dimanche 27 avril 2008

Aux armes, citoyens!

PARIS: The approach of the 40th anniversary of the "events" in Paris (and in Morningside Heights, Chicago, Berkeley and nearly everywhere else in the Western world) of 1968 are a reminder of how powerful the revolutionary idea, and even more, the revolutionary myth, has remained in the nearly two and a half centuries since the French Revolution.

France's revolution was, of course, The Revolution. It was the first ideological revolution, and it was the revolution that succeeded. Despite all of the futility, useless violence and the Terror that accompanied it, and the wars that followed it, the French Revolution was the event that changed the history of Western civilization.

It ended dynastic and hereditary rule in the West. It murdered the divine right of kings. After it, no one could "own" a nation. The revolutionary and Napoleonic wars transformed Europe by establishing the modern administrative and organizational methods of the rationalized Napoleonic state, and its legal and higher educational systems, in the European countries Napoleon overran.

His was the classless system of "careers open to talent." The empire paradoxically promoted liberal reform by leading people to believe in the possibilities of modern republican government, even when it was not being practiced in France. The revolution codified and proclaimed the rights of man, even while abusing them.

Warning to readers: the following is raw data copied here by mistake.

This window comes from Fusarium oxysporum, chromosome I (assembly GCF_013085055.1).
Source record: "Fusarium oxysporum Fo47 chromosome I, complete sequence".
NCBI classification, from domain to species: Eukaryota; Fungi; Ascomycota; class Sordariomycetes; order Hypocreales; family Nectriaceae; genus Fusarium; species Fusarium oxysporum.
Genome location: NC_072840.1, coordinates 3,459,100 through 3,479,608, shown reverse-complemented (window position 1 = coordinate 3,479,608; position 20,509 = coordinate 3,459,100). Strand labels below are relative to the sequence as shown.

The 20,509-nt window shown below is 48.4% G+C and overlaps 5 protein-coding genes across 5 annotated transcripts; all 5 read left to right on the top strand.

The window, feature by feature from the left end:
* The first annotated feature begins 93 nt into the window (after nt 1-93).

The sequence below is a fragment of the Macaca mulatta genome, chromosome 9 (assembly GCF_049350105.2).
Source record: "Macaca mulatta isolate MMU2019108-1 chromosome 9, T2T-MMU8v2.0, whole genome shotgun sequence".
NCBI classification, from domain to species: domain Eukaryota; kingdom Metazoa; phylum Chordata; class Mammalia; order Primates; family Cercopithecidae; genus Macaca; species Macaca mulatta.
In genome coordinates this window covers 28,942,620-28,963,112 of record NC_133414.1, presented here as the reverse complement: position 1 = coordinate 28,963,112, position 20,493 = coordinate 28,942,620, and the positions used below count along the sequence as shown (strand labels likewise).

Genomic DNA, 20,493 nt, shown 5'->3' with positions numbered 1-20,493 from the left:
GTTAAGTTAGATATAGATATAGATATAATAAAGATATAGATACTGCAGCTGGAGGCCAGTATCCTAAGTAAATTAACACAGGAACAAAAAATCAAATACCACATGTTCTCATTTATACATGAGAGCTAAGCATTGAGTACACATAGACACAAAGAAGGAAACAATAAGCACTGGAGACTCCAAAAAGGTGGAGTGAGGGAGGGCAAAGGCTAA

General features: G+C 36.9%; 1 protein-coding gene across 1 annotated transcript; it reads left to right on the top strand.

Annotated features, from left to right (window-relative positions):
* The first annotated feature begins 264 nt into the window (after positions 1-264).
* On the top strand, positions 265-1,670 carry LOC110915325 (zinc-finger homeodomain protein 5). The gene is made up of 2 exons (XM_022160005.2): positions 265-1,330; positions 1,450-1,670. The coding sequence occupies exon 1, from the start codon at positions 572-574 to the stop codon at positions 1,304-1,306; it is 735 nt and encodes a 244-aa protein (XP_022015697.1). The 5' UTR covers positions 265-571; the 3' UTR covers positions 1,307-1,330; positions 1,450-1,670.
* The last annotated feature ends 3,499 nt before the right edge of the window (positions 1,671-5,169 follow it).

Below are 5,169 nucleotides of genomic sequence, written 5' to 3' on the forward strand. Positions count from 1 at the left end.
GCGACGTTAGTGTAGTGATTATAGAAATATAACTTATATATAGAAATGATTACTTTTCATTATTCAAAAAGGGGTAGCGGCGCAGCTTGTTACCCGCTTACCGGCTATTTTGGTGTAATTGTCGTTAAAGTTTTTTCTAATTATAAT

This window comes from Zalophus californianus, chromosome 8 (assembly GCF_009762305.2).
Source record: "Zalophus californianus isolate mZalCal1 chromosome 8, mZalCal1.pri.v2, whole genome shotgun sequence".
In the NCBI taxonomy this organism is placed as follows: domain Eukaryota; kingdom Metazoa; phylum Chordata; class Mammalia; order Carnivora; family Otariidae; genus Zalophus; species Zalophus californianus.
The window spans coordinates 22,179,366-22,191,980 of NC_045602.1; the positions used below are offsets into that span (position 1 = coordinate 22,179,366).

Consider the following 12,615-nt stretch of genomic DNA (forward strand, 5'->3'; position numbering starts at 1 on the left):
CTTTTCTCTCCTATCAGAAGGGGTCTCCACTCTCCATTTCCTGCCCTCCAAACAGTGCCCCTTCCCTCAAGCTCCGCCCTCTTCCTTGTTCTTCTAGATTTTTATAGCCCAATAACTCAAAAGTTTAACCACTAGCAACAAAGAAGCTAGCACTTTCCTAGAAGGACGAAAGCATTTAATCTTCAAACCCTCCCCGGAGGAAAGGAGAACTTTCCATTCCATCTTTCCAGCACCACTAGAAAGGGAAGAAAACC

The French Revolution also introduced revolutionary ideology and revolutionary terror to the world, which also remain with us.

Napoleons' military successes rested on ruthless disregard of the limits and restraint of 18th century dynastic warfare, when war was indeed politics by other means. As the British military historian Michael Howard has said, war was "conducted by a precise diplomatic protocol according to clear principles of international law," seeking the political concessions that would follow an enemy's acknowledgment of defeat. The destruction, ruin and elimination of an enemy was not wanted.

Napoleon broke all the rules of 18th century war, fought ruthlessly, relied on speed and movement, and lived off the land. Revolutionary war was ideological, total and unscrupulous. By and large, it was the kind of war we have experienced ever since.



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